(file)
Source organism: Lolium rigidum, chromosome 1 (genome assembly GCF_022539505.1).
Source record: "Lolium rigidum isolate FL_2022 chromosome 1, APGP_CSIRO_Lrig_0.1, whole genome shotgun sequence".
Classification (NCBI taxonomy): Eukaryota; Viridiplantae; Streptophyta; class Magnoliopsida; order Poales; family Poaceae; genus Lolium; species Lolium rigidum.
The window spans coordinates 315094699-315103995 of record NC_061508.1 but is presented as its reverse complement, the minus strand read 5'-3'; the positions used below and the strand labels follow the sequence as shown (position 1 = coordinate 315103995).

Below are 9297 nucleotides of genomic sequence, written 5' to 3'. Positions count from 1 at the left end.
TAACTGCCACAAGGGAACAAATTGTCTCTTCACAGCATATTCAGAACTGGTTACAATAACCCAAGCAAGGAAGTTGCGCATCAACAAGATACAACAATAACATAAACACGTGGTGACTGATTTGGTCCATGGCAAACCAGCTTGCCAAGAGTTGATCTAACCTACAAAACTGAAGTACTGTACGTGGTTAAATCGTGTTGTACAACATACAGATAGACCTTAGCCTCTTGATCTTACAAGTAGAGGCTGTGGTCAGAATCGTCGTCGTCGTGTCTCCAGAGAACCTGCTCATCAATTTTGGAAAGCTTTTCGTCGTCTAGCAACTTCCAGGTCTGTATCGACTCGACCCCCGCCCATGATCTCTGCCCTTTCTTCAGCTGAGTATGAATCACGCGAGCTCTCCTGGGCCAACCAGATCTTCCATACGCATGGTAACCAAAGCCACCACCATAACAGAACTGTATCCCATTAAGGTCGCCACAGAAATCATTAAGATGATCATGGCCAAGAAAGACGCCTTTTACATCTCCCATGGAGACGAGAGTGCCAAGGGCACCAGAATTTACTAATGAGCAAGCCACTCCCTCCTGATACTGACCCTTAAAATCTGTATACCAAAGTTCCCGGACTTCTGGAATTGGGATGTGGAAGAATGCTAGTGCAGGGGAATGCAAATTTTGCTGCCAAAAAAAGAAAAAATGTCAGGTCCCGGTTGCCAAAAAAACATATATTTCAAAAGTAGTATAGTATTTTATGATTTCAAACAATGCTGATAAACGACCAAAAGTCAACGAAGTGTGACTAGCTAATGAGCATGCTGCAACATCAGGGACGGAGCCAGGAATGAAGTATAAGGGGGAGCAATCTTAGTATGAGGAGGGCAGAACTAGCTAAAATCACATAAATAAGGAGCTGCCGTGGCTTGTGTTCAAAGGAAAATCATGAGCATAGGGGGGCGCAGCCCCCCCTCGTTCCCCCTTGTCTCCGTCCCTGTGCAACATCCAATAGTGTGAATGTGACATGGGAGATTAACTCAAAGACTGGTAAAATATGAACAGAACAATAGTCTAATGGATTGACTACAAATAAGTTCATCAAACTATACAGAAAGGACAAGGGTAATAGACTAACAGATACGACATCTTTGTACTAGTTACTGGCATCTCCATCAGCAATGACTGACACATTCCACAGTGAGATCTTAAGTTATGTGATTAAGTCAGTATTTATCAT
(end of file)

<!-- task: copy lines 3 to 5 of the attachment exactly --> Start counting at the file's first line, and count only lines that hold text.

Classification (NCBI taxonomy): Eukaryota; Viridiplantae; Streptophyta; class Magnoliopsida; order Poales; family Poaceae; genus Lolium; species Lolium rigidum.
The window spans coordinates 315094699-315103995 of record NC_061508.1 but is presented as its reverse complement, the minus strand read 5'-3'; the positions used below and the strand labels follow the sequence as shown (position 1 = coordinate 315103995).

Below are 9297 nucleotides of genomic sequence, written 5' to 3'. Positions count from 1 at the left end.